Ivan Lewis on the Stormont House Agreement

22 Jan 2015 Nick Garbutt    Last updated: 27 Jan 2015

Is the Stormont House Agreement a Tory austerity project or a breakthrough for Northern Ireland? Scope asks Shadow Secretary of State Ivan Lewis.

Lewis is in Belfast talking to the voluntary sector about the Heenan Anderson Commission which he has set up to look at how we address inequality in Northern Ireland.

So does this concern mean that Labour is planning to reverse austerity measures? What for example does he think of the Stormont House Agreement that the Irish Congress of Trade Unions as condemned as stoking inequality?

“Well we have had two years of political stalemate when not much was happening and this was causing massive damage in public confidence and trust in the political process and we welcome the fact that there now is agreement. It’s a really good thing and we agree with many aspects of the agreement. The big test will be implementation. ”

But does he agree with those who say it is a Tory austerity project?

“No. First of all any government has to balance the books. No government can be immune from financial realities and Northern Ireland is no different. “However Northern Ireland does face special challenges and it was really important that the financial package recognised that.”

He cites the flexibility on “Welfare Reform”; the fact that the UK government will pick up the tab for dealing with issues of the past and what he describes as a commitment to integrated education in the document as evidence of a recognition of Northern Ireland’s special status.

But he does not believe that Corporation Tax is quite the panacea that business interests and most of our politicians claim it to be.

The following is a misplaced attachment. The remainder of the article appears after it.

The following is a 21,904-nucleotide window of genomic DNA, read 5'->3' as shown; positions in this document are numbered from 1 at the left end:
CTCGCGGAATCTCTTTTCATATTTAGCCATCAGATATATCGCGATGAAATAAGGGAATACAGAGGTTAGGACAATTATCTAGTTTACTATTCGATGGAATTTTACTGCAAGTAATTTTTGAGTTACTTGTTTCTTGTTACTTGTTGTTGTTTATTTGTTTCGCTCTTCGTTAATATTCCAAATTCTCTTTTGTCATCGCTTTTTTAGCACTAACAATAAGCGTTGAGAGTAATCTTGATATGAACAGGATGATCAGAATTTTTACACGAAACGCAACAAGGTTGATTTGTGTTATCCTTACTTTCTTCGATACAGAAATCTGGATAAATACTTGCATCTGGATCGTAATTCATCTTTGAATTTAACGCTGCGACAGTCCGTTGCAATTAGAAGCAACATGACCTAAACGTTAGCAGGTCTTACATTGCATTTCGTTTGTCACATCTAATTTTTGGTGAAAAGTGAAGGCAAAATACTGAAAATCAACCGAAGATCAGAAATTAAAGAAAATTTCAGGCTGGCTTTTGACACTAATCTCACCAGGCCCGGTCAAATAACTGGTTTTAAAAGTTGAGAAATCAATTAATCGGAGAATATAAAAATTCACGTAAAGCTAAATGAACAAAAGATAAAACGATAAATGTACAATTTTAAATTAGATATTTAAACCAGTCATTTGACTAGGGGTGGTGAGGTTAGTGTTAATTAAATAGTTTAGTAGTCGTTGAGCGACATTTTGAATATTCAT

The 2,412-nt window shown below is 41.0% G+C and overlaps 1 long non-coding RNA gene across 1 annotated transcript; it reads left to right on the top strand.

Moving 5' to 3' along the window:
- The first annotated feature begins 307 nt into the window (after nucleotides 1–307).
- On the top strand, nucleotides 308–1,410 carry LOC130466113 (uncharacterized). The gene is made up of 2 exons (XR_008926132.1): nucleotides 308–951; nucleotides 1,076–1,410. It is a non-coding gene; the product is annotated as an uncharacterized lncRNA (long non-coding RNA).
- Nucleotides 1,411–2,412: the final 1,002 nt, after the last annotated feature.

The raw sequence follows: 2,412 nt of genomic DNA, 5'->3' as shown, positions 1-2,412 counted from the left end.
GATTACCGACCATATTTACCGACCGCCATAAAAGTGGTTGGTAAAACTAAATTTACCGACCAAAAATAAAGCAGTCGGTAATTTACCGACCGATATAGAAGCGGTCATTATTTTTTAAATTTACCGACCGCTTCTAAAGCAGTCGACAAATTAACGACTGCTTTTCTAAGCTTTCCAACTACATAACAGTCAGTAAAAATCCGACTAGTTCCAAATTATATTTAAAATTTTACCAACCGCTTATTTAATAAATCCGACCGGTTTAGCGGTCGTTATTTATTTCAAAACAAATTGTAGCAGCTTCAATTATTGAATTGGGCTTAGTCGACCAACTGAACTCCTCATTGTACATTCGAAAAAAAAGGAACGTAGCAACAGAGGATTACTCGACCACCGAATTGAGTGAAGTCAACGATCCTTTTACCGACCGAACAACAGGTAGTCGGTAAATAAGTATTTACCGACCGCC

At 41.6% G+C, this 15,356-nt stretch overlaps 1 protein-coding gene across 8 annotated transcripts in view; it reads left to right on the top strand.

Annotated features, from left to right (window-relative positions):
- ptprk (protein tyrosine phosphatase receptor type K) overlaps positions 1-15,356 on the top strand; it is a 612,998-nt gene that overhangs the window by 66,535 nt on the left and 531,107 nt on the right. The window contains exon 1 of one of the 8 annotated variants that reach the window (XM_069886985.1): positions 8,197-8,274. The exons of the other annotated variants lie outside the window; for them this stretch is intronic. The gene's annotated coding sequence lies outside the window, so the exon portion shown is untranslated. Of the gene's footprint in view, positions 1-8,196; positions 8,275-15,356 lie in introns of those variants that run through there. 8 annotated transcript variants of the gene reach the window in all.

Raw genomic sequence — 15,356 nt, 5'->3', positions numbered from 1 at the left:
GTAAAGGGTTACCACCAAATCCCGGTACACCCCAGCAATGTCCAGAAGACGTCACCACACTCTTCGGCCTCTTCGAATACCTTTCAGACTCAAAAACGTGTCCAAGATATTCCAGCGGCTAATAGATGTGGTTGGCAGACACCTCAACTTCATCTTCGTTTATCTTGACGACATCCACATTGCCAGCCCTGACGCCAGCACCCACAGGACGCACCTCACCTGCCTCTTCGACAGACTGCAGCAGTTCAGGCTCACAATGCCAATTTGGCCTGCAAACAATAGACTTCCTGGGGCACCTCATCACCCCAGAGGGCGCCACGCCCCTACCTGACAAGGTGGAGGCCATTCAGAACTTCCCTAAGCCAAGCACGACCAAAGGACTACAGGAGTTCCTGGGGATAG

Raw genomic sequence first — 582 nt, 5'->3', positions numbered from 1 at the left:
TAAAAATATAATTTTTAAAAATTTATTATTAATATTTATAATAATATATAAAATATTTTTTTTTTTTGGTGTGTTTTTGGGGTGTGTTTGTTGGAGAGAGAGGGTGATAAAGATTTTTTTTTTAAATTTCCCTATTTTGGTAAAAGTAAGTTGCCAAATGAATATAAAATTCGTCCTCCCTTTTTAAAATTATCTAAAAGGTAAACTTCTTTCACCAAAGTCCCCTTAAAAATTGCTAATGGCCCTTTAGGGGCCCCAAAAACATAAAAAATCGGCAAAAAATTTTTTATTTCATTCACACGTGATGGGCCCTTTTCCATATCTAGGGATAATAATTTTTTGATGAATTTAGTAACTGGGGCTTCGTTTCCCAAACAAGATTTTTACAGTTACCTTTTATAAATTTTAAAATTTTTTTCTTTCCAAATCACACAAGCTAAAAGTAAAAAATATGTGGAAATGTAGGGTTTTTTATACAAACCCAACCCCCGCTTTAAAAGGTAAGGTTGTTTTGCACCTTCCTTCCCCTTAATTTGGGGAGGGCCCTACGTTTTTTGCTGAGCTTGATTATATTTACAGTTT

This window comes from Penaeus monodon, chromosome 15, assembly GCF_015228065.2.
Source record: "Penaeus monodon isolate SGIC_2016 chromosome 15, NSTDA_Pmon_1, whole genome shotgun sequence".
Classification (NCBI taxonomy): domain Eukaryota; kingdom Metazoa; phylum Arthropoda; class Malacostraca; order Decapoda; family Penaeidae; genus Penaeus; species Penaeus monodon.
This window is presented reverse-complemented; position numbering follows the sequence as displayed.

Labour will not oppose the legislation when it comes before parliament but before it is implemented he wants to see three things.

“It’s likely that devolution of corporation tax will be on the statute books before the election. In power we are not going to  reverse that piece of legislation: that would be wrong and unrealistic but we do want to make sure before we proceed with implementation that the agreement is being honoured and that we understand the full impact in Northern Ireland and also on the rest of the UK."

But does he not have an objection in principle, that this is a tax break for the rich and for big business?

“The first thing to say is that all the Northern Ireland parties of all ideologies have asked for this including the SDLP and Sinn Fein neither of which would claim to sign up for Thatcherite ideology.

“But where I would be hesitant is to suggest this is a panacea in terms of rebalancing the economy. If Northern Ireland doesn’t deal with the question of inequality and social exclusion, doesn’t invest in skills and training and Further Education then corporation tax alone will not deliver jobs and growth or the rebalancing of the economy.

“Could it be part of the solution? Yes, but it’s not cost free either: to reduce it to the levels of the Republic of Ireland would take £250 - £300 million out of rest of the budget and if you look at the challenges Northern Ireland has faced in the past few years in terms of balancing its books and keeping within budget that is going to be an incredibly difficult challenge.”